This story was updated on April 11 at 7 a.m. ET.
NASA is expected to announce the final resting places of the agency's space shuttles Tuesday (April 12), on the 30th anniversary of the first-ever shuttle mission.
NASA is retiring the shuttle program later this year, and nearly two dozen museums around the country are vying for the right to display one of the workhorse orbiters. Up for grabs are the shuttles Discovery, Endeavour and Atlantis — important pieces of spaceflight history that would doubtless pull many visitors through the doors.
That's the idea, for both the museums and NASA. The space agency has said it wants the shuttles to continue serving the nation in retirement by jump-starting the public imagination and helping lead young people into careers in math and science.
"The shuttle program accomplished many outstanding things for this nation, and in 2012 we look forward to moving our retired orbiters to museums and science centers across the country to inspire the next generation of explorers," NASA chief Charlie Bolden said in a statement to Congress last month. [The Most Memorable Shuttle Missions]
When NASA first solicited proposals from museums interested in displaying a shuttle back in 2008, 29 institutions answered the call. Since then, eight have dropped out for various reasons, bringing the list of contenders to 21.
NASA has laid out a few criteria that must be met by the hopeful museums. The institutions have to be in the United States or one of its possessions, for example, and must be able to house a shuttle in a climate-controlled indoor display or storage space. [How to display a retired space shuttle]
The museums also must be ready to accommodate a shuttle delivery — on the back of a Boeing 747 jet — by December 2011. And, last but certainly not least, they must be willing to foot the estimated $28.8 million bill for shuttle preparation and transport. (The Smithsonian National Air & Space Museum in Washington, D.C. has been let off the hook for this one, with Congress promising the funds for a shuttle would not come out of the institution's normal budget.)
So far, NASA has kept quiet about the shuttles' destinations. However, the shuttle Discovery — which completed its final STS-133 mission last month — appears headed to the Smithsonian, which received an unofficial promise of the orbiter from NASA back in 2008. [Photos: The First Shuttle Launch, STS-1]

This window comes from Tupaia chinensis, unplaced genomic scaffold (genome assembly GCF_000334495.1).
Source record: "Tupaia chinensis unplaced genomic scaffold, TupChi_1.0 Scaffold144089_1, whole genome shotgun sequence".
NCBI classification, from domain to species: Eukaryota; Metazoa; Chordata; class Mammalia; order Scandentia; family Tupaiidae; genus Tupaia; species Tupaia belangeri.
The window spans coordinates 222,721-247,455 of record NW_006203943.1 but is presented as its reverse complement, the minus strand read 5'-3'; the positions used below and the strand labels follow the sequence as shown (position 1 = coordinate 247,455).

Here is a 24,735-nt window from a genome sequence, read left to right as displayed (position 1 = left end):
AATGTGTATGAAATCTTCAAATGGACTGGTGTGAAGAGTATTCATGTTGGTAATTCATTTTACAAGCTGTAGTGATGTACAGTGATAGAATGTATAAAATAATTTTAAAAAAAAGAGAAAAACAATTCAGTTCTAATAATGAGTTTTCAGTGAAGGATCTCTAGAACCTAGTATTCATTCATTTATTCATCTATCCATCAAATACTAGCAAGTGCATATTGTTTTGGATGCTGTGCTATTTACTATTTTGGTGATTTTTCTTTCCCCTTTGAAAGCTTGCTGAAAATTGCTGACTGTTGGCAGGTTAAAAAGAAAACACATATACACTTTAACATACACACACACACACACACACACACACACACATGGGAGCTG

The Smithsonian currently houses the shuttle Enterprise, a prototype that made some glide tests but never reached space. Discovery is expected to replace it, putting Enterprise up for grabs along with Endeavour and Atlantis.
While only Bolden and his team know for sure which museums will get these shuttles, experts have identified several front-runners.
They include the visitor center at NASA's Johnson Space Center in Houston; the visitor center at Kennedy Space Center in Florida; the National Museum of the U.S. Air Force in Ohio; the Museum of Flight in Seattle; and the Intrepid Sea, Air & Space Museum in New York City.
But all of this is speculation until Tuesday. Bolden's announcement — which also comes on the 50th anniversary of the first human spaceflight, by cosmonaut Yuri Gagarin in 1961 — will lift the spirits of a few museum officials and disappoint many others.
And it will help families and schools start planning trips to see a piece of American spaceflight history up close.
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Michael Wall is a Senior Space Writer with Space.com and joined the team in 2010. He primarily covers exoplanets, spaceflight and military space, but has been known to dabble in the space art beat. His book about the search for alien life, "Out There," was published on Nov. 13, 2018. Before becoming a science writer, Michael worked as a herpetologist and wildlife biologist. He has a Ph.D. in evolutionary biology from the University of Sydney, Australia, a bachelor's degree from the University of Arizona, and a graduate certificate in science writing from the University of California, Santa Cruz. To find out what his latest project is, you can follow Michael on Twitter.